|Spencer Fullerton Baird was born in Reading, Pennsylvania, in 1823.
He attended West Nottingham Academy near Port Deposit, Maryland. He entered
Dickinson College at the age of 13 and received a bachelor's degree in
1840 and a master's degree in 1843. By 1842, he had collected 650 bird
skins representing 128 different species. While still a student at Dickinson,
he began corresponding with Audubon
and other leading ornithologists and naturalists of the day. In the fall
of 1846, he was appointed Professor of Natural History and Curator of the
Museum (natural history collection) at Dickinson. Baird was a pioneer in
the use of field trips for his students as part of a scientific education.
He collected specimens widely in Carlisle and the Cumberland Valley. He
sometimes worked with his older brother, William, on the the field study
and identification of new and disputed species. William Baird, who went
on to become a lawyer, contributed over 3,000 natural history specimens
to his brother's collection. Baird also helped to establish field and laboratory
research, as well as careful record keeping, as the basis of museum work
in natural history. He sent Audubon a yellow-bellied flycatcher that turned
out to be a new species. Audubon, in return, gave the greater part of his
collection of birds to Baird and also named Baird's bunting (now Baird's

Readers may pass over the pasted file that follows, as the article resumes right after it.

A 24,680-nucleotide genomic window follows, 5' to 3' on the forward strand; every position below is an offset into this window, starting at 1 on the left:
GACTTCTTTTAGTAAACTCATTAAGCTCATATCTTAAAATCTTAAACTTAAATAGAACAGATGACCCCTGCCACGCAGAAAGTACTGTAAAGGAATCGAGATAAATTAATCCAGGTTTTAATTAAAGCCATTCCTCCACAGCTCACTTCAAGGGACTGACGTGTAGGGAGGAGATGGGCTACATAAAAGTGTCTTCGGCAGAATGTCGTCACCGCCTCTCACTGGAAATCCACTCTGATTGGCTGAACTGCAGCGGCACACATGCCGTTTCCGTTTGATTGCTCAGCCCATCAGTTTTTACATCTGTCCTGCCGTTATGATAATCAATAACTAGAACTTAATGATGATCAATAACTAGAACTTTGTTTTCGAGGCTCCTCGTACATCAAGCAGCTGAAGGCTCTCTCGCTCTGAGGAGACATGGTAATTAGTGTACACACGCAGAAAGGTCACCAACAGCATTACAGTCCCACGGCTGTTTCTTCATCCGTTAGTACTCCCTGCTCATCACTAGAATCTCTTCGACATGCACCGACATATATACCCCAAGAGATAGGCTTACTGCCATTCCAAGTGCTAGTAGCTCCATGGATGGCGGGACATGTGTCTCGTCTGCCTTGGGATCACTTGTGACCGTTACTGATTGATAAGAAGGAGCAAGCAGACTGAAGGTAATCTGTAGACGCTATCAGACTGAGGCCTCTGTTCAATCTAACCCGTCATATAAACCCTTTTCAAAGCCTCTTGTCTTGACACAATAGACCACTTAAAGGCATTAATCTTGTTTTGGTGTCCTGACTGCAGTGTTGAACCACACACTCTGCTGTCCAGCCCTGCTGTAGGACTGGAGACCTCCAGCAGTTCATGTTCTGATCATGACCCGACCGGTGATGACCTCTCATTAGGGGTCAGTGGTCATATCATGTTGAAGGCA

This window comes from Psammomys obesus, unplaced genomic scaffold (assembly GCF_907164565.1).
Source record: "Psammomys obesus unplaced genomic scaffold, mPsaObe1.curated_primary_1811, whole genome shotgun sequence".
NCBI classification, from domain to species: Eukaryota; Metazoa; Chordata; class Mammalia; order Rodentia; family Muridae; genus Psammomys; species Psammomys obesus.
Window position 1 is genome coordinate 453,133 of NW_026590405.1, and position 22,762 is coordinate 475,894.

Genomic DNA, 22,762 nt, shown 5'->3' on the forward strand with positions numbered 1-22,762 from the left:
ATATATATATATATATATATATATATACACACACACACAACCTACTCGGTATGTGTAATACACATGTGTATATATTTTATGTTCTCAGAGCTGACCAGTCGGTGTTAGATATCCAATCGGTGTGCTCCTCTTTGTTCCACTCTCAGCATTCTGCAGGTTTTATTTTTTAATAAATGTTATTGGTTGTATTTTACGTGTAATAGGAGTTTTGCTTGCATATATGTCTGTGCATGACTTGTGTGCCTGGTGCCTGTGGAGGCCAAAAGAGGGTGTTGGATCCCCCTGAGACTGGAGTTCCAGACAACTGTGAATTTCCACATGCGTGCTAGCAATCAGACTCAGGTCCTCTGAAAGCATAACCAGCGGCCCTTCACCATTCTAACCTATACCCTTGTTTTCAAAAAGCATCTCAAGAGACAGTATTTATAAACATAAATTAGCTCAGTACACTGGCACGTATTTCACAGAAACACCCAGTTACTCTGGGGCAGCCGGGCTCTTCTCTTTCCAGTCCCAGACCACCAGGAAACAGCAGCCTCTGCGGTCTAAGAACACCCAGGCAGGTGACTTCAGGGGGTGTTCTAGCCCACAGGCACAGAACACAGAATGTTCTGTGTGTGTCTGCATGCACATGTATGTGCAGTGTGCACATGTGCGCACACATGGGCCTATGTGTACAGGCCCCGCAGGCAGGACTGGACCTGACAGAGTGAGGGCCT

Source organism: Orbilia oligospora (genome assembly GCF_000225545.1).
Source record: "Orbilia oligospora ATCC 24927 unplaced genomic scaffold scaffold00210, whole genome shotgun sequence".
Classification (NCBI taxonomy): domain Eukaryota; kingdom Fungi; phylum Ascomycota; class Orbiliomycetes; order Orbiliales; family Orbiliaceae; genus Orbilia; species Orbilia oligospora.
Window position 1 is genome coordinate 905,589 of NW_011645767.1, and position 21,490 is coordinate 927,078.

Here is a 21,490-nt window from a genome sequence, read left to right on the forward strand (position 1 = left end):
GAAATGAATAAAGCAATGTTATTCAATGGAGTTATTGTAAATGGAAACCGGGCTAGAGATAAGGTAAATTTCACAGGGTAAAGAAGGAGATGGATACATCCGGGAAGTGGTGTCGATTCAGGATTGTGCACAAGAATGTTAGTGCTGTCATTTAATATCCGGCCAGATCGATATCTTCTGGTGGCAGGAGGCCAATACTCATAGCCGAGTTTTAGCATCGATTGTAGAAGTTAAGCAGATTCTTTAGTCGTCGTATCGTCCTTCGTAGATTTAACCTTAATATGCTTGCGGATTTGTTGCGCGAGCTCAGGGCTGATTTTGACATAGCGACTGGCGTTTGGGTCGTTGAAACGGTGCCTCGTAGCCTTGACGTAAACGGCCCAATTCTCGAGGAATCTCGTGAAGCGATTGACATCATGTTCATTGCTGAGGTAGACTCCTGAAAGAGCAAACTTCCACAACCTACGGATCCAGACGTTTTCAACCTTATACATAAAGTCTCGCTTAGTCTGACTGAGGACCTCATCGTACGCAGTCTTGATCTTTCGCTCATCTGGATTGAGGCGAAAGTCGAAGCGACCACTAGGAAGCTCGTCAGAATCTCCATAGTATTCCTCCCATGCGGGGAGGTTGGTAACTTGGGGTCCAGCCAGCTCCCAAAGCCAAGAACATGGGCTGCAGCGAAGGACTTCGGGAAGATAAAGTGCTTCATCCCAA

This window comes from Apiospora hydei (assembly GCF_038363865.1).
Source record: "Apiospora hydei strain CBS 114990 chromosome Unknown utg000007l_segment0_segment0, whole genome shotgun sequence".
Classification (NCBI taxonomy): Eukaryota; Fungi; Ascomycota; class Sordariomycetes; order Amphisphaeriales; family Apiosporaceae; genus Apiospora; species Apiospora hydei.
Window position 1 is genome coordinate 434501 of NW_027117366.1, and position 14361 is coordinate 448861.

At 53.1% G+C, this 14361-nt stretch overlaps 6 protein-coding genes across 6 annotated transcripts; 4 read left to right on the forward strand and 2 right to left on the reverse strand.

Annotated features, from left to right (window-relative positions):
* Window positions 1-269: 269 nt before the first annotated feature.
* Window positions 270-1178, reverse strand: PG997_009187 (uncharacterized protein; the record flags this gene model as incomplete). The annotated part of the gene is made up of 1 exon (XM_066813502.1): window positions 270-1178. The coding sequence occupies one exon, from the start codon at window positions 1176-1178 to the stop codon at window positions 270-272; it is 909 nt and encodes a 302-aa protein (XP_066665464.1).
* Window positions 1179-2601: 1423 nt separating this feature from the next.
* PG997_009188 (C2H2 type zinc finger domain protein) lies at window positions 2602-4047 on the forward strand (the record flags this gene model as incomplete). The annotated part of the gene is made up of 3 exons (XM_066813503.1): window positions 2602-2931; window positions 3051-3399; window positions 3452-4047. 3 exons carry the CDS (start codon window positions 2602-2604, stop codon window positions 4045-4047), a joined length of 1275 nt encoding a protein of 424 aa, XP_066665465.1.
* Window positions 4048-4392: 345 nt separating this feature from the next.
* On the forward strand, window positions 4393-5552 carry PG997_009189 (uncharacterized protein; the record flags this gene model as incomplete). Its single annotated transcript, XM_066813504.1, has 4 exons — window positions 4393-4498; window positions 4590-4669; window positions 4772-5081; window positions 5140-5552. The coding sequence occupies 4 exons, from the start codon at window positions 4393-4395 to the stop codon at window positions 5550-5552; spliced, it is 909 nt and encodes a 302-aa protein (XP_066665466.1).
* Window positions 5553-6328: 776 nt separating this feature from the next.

sparrow) after him. Other naturalists with whom Baird worked included Louis
Agassiz, Asa Gray, George Newbold Lawrence, John Cassin, and Thomas M.
Brewer. In 1850, at the age of 27, Baird was appointed to a post as Assistant
Secretary at the recently formed Smithsonian Institution. When he departed
from Carlisle, Baird transported two boxcars full of specimens with him:
stuffed European and American mammals and skins, botanical specimens, vertebrate
skeletons, and fossils. The collection included over four thousand bird
skins, reptiles and fish in solution, and boxes filled with bird's nests
and eggs. Parts of this collection are still held by the Smithsonian in
Washington. In 1868, he published a four volume series that catalogued
all known North American bird species. Baird became one of the first naturalists
in America to argue for the careful study of the already vanishing natural
landscape of the United States. Even in the mid-nineteenth century, he
anticipated the potential for human destruction of natural habitats.